Bob Spitz’s 1979 book, Barefoot In Babylon: The Creation of the Woodstock Music Festival, updated in 1989, is currently out of print. However, if you’re looking for a rollicking good read and a fascinating glimpse into the behind-the-scenes machinations that resulted in Three Days of Peace, Love and Music in 1969, contact your local library for a copy.
Generally speaking, although I have a great love for much of the music that came out in the 1960s, I feel the same way towards hippies that Cartman from South Park does and, if nothing else, Barefoot In Babylon proves that Sea People are as non-existent as clean hippies.
While the author’s tone is frequently admiring, it is far from hagiographic. The promoters of the Woodstock festival come across as naive, bored rich kids (at best) or drug-addled fools of epic proportions. Michael Lang, the curly haired poster boy for Woodstock was a generous and giving man, as long as it was with somebody else’s money. But when the festival started and the world started collapsing around the promoters, Lang was in outer space on acid and good vibes. It’s clear that he wanted Woodstock to happen because he wanted to attend the rock concert of his dreams.
The popular myth of Woodstock is that for three days the hippies lived in peace and harmony, grooving to Santana, Sly and the Family Stone, Ten Years After, and Jimi Hendrix. To an extent, that’s true. Violence was minimal, but that probably has as much to do with the altered consciousness of the attendees as it does to the better angels of human nature.
The dark side of Woodstock is almost never discussed. Yes, everyone knows it was a financial disaster. But there were thousands of drug overdoses, one fatal, many more nearly so. One young man was run over by a tractor. Concession stands were turned over and burnt down. It all sounds a lot like the mess that was Woodstock ’99. But no, this was the original.
The artists who played don’t get off scot free either. Joan Baez did a very nice thing by going to the side stage and performing for people who couldn’t get to the main stage. On the other hand, the Grateful Dead were asked to expand their set in order to keep the kids calm, and instead refused to play unless they were paid upfront in cash–no small demand in a tiny town in the middle of the night on a weekend when no banks were open. The Who, also, did this. Sly Stone wouldn’t go on until “the vibes were right” (the vibes became right when one of the promoters verbally berated the star). Jimi Hendrix was threatening to cancel until the last minute because he was freaked out by the size of the crowd. Even Sha Na Na’s manager insisted his act go on at night (he was put in his place by the promoters, who didn’t care whether Sha Na Na went on at all).
But the creation of the Festival was some kind of triumph. Until one month before Richie Havens took the stage, the festival was supposed to be held in Walkill, New York. With a month to go, the town of Walkill pulled the rug out from under the promoters and left them with no site. It was pure luck they found Yasgur’s farm in Bethel, and a miracle that they were able to turn the farm into a usable concert setting in that time. Electrical lines needed to be laid, wells needed to be dug, ground had to be cleared, and the stage had to be built. It was an enormous amount of work, and many corners were cut.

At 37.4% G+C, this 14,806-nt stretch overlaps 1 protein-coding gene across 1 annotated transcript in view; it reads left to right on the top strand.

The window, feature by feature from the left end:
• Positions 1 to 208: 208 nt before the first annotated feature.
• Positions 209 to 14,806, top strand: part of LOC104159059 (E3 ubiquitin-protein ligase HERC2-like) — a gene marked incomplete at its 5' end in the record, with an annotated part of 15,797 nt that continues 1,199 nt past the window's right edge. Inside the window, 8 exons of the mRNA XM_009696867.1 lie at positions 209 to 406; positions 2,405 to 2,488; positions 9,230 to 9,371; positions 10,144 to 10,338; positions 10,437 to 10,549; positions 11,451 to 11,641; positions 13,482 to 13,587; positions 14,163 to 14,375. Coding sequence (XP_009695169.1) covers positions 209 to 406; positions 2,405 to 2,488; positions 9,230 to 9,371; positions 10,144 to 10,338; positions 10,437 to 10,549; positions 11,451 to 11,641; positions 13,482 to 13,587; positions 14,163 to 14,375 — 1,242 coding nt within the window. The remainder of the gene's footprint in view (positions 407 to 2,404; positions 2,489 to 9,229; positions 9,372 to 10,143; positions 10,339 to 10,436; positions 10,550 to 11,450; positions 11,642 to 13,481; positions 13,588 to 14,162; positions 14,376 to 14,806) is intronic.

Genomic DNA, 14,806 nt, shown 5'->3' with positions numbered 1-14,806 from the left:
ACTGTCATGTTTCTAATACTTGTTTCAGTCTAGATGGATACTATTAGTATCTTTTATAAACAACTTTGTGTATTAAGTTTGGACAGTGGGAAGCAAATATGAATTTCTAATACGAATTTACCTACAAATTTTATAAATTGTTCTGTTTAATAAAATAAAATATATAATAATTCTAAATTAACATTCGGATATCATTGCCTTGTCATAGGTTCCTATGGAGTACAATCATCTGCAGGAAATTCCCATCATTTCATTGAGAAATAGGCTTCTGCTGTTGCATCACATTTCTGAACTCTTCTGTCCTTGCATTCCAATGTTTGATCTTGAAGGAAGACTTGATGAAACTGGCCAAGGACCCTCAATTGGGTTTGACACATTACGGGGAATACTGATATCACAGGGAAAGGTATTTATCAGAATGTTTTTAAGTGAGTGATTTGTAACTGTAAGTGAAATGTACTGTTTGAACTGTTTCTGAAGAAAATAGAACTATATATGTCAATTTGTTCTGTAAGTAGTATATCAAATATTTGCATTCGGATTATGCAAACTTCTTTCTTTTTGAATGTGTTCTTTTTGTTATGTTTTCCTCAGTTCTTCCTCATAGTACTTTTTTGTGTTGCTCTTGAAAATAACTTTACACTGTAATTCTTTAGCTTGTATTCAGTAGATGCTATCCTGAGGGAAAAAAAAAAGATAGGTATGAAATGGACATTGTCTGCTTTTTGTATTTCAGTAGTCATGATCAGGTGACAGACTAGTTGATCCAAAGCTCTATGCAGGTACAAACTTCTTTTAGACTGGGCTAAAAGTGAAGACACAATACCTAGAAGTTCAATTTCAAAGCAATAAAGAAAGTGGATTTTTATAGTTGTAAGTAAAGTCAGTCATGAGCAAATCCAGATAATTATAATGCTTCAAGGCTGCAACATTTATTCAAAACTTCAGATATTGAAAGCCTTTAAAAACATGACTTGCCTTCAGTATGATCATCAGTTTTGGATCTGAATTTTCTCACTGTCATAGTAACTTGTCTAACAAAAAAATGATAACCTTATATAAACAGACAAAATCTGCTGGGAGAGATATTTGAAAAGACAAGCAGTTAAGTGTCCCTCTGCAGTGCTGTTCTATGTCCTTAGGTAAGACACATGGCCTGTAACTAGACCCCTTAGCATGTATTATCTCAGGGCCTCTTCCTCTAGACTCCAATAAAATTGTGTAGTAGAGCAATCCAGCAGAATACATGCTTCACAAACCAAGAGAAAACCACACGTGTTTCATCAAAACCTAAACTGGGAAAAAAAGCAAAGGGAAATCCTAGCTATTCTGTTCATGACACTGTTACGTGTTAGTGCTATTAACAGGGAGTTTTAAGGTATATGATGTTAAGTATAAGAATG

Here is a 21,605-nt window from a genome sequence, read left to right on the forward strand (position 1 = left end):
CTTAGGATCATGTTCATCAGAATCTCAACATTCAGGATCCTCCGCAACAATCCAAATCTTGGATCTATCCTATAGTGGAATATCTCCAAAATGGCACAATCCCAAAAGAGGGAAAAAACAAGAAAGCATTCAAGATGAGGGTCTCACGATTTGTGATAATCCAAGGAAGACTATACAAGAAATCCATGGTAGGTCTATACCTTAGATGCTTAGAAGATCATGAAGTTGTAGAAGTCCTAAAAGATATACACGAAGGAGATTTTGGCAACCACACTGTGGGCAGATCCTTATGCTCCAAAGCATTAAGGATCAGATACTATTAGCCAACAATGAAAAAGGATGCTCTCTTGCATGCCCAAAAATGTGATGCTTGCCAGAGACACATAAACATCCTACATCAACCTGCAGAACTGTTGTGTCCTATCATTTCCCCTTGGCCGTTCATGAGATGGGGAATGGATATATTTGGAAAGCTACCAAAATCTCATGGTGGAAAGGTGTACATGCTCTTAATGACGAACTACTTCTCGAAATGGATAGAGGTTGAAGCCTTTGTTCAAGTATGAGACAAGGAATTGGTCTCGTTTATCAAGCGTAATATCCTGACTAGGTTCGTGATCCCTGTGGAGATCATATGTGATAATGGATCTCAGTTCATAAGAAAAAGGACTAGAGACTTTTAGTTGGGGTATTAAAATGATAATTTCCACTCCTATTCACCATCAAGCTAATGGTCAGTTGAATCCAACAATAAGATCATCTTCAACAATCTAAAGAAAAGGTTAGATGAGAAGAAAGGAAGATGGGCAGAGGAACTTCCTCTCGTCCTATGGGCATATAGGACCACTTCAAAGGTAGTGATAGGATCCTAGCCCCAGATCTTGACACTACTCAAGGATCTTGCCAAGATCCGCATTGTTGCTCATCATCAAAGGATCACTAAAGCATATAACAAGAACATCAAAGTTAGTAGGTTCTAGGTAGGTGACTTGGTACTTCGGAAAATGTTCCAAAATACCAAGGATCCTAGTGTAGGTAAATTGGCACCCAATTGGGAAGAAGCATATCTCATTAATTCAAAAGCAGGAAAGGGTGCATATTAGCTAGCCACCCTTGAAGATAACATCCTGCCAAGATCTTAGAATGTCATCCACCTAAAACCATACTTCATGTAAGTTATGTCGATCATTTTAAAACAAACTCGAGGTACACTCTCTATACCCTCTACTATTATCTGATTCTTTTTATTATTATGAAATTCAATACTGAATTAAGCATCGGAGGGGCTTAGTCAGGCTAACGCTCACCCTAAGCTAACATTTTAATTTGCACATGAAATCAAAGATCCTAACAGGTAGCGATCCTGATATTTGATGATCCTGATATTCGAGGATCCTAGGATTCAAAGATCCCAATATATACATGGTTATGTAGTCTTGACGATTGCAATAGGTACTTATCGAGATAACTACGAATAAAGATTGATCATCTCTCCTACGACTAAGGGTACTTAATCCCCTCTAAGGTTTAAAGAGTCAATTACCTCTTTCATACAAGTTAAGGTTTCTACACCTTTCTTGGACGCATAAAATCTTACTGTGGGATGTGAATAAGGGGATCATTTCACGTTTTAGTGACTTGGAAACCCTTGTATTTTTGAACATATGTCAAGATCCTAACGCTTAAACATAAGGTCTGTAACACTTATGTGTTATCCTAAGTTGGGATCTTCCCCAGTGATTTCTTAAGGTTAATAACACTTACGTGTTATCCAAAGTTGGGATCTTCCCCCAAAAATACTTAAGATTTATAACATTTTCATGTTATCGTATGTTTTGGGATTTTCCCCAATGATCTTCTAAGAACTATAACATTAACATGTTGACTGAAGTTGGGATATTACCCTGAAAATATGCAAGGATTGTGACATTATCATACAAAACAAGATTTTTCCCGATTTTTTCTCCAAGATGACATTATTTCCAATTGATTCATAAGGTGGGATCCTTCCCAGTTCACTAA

There were not enough portable toilets, and hundreds of them were inaccessible to the trucks that were supposed to clean them out. Within hours of the first day, most of the portable toilets were overflowing. Ditches needed to be speedily dug and the waste siphoned into them. The water pipes were laid on top of the ground. Stepped on by hundreds of thousands of hippies, the water lines broke and needed to be repaired almost constantly. Similarly, the electrical wires ended up above ground after the rains came, and then exposed by trampling feet. This opened up the very real possibility that thousands of people could have been electrocuted, since everyone was wet and packed together like sardines.
I always knew that Woodstock didn’t quite go as planned. But the scope of the disaster was a revelation. The book starts with Michael Lang and Artie Kornfeld pitching their idea for a recording studion to John Roberts and John Rosenman, two venture capitalists in search of an idea. The studio, to be located in Woodstock, would be heralded by a giant concert.
From there, the author takes you on a tour of town zoning meetings (not as boring as it might sound), and into the back rooms where the promoters were forced to hand over money to groups like Wavy Gravy’s Hog Farm, or the anarchist Up-Against-The-Wall-Motherfuckers, in exchange for not causing trouble. The Hog Farm comes in for a particular beating in the book. Far from being the Hippie Clown he portrays himself as, Hugh (“Wavy Gravy”) Romney was just another hustler on the take, looking for bribe money with the threat that he could cause a lot of problems. Abbie Hoffman, also, threatened Woodstock with anarchic disturbances unless he got paid off. In the Sixties, they were hippie characters. In any sensible decade they’d be called extortionist radicals.
The book is endlessly fascinating, though I would have liked more about the music. In the end, though, the book was about the promoters and the behind-the-scenes wheeling, dealing, and outright scheming that led up to that music (much of which was great). The Woodstock Festival has long ago passed into mythology, and will never be removed from the haze of nostalgia. But it was an arrogant undertaking, poorly planned, hastily put together, and atrocious in its execution. Enjoy the music; the music abides. But be glad you weren’t one of those people in the Bad Trip tent, or wallowing in the overflowing sewage. It’s a better movie than an experience.